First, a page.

More VoIP Terminology
“Presence” (R U there?)
Convergence (Data + Voice = Synergy)
Voice Messaging
Unified Messaging Systems
21
More VoIP Acronyms
ACD
IVR
ICE
RSVP
RTSP
SDP
STUN
TLS
TURN
TTS
Automatic Call Distribution(Call Ctr)
Interactive Voice Response
Interactive Connectivity Establishment
Resource Reservation Protocol
Real Time Streaming Protocol
Session Discovery Protocol
Simple Traversal of UDP through NAT
Transport Layer Security (ala SSLv3)
Traversal Using Relay NAT
Text-to-speech server
22
Non-Cyber Securityrelated VoIP Issues
911 - where does 911 ring?
E-911 - need to provide location information?
Emergency access  during network or power outages
• Use Power-over-Ethernet (PoE AKA IEEE 802.3af) cabling
• Provide at least the minimal # of land lines per # rooms
(e.g. or as required by law)
23
PBX System Components
PSTN
Endpoints (Phones, Faxes, Modems.)
Lines (e.g. Station lines)
Trunks
Remote PBXes
Adjuncts (VM, ACD, IVR, …)
CDR (Call Detail Recording)
Voice/PBX Firewalls
24
VoIP System Components
Media Gateways -- e.g. to PSTN/PBXes
Endpoints (User Agents): softphones,
IM/Video/VoIP/ATA (Analog Telephone Adatper)
Media Servers (VM, ACD, IVR, TTS,VC)
H.323 Gatekeepers
SIP Registration, Redirect Servers
SIP Proxy Servers
Firewalls/ALGs
25
VoIP Threats
VoIP Networks have many of the same threats to
security, privacy and reliability as data networks do,
but they also bring in the problems of the telephone
system and have some special threats all their own.
Converged networks can combine threats from the data
and VoIP world -- making the new network less secure
(in the opinion of some).
Data network people are afraid VoIP infrastrucutre will
weaken the security of their data network and the
voice/telecom people feel the same about data / IP
networks.
26
Other VoIP Architectures
Skype
IAX
H.248
Microsoft Live Communication Server 2005
(MLCS)
 TLS between client and server
 Mutual TLS server-to-server
27
VoIP vs. PSTN
Remember that “POTS” telephones have
little security -- ordinary phone
conversations are not encrypted and can
be tapped or eavesdropped.
You can actually have better security
using VoIP IF you use strong encryption
(and a good implementation).
28
VoIP Threats
DDoS / DoS Attacks
 ICMP Flood (eg ‘pings’) to Phone or Call Mgr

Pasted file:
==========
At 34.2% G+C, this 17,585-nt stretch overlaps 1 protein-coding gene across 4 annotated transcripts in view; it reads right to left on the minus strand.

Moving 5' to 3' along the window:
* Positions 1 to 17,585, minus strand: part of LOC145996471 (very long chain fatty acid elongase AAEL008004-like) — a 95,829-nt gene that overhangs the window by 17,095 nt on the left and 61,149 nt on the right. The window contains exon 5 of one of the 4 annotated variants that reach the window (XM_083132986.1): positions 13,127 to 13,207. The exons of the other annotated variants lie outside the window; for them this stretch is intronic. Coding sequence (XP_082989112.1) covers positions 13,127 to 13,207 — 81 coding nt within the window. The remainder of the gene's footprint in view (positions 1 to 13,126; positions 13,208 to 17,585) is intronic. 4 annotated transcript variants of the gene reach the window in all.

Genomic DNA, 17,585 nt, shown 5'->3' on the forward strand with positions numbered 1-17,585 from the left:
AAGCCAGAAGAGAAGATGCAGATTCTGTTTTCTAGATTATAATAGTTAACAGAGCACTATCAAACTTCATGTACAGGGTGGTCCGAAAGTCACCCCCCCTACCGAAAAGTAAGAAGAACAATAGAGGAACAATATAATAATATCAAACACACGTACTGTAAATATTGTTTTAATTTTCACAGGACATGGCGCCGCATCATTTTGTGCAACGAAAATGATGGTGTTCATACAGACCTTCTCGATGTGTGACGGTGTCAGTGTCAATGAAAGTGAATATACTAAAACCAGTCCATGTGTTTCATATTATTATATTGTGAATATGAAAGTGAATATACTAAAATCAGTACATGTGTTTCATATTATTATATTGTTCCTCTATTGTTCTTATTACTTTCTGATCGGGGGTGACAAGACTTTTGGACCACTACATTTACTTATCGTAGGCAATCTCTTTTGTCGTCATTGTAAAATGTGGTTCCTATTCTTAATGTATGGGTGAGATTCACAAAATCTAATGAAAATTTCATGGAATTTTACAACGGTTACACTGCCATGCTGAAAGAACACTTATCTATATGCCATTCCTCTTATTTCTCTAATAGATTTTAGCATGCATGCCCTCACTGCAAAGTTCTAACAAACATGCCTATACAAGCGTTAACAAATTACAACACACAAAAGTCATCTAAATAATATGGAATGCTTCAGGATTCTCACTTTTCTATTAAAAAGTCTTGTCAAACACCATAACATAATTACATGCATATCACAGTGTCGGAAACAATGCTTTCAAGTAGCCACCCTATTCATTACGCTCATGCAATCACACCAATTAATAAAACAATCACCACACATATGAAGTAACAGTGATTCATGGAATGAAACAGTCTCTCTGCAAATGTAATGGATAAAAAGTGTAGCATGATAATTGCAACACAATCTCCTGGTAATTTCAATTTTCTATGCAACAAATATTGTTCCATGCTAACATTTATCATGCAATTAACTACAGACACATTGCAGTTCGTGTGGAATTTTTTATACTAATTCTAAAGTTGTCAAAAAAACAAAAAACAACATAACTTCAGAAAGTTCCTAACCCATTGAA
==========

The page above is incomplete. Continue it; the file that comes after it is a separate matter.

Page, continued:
Unauthorized Access
Toll Fraud
Voicemail hacking
Eavesdropping (Call and/or Control)
Call Hijacking
Application Level Attacks
Credit: Juniper Networks
29
IP Network Threats
Ethernet, IP and DNS address spoofing
ARP and DNS Cache Poisoning
Quantity-based packet flooding
Stack DoS attacks
VLAN “jumping”
QoS / prioritization attacks
30
Organizing VoIP Threats
Standard IP Network Threats
(to the CIA triad)
C Confidentiality
I Integrity
A Availability
31
Organizing VoIP Threats
Advanced IP Network Issues/challenges
(triple A)
A Authentication
A Authorization
A Accounting
32
Application-Specific
VoIP Threats
“Phone” spoofing - registering a SIP client with
someone else's identifier (no auth.).
 a successful attack would cause the similarly
registered phone to ring when someone called the
legitimate owner of the number.
Credit: Jeremy George, Yale University
33
Threat to Confidentiality
Programs exist to listen to SIP and other
VoIP streams (and record them).
It is possible to capture packets on
switched networks (by overflowing ARP
tables, poisoning ARP caches, etc.).
Encryption should be used but has sideeffects: : on latency, on sound qulaity
(packetization and compression chunking
can lead to clipped staccato speech).
34
Application-Specific
VoIP Threats
Caller-ID / ANI “Spoofing” (faking source #)
 Trivial to do -- don’t trust Caller-ID -- OK to
screen w/
Credit: Jeremy George, Yale University
35
Threat to Integrity
It is possible to ‘hijack’ sessions.
It is possible to modify voice over IP
streams.
Once again, use encryption (or at least
cryptographic integrity checks) to
prevent this.
36
Application-Specific
VoIP Threats
MitM “spoofing”
 CALEA is a ‘legit’ application of this.
 DoS attacks are known immediately by communicating
parties
 Call content is neither overheard nor compromised.
 Some proxies have logic in them that identifies a likely
DoS attack and discard those packets (ask your
vendor!).
 Encryption is the best proection against MitM spoofing.
Credit: Jeremy George, Yale University
37
Threats to Availability
Quality of Service (QoS) problems:
 Latency - time for traffic to go from source
to destination (one-way and round-trip).
150ms is Max RTT for PSTN. VoIP at 400ms is
at outer limit of tolerable range.
 Jitter - variability in latency and out-of-order
packet arrival times. Buffering can help
here.
 Packet Loss - results in gaps in
communication.
38
Application-Specific
VoIP Threats
“Special DoS (Denial of Service) attacks




high volume flood of SIP INVITEs
high volume flood of SIP REGISTER commands
Control Packet / Call Data Floods
Packet Replay / Injection / Modification
Credit: Jeremy George, Yale University
39
Application-Specific
VoIP Threats
“BID attacks on SIPS”
 Get SIPS devices to downgrade to ordinary SIP
Credit: Jeremy George, Yale University
40
Application-Specific
VoIP Threats
Rogue SIP Proxies
 Impersonate a proxy to a User-Agent
Credit: Practical VoIP Security, Syngress
41
VoIP Security Checklist
Practical VoIP Security “high level short list”:
Create, publish and enforce security policies.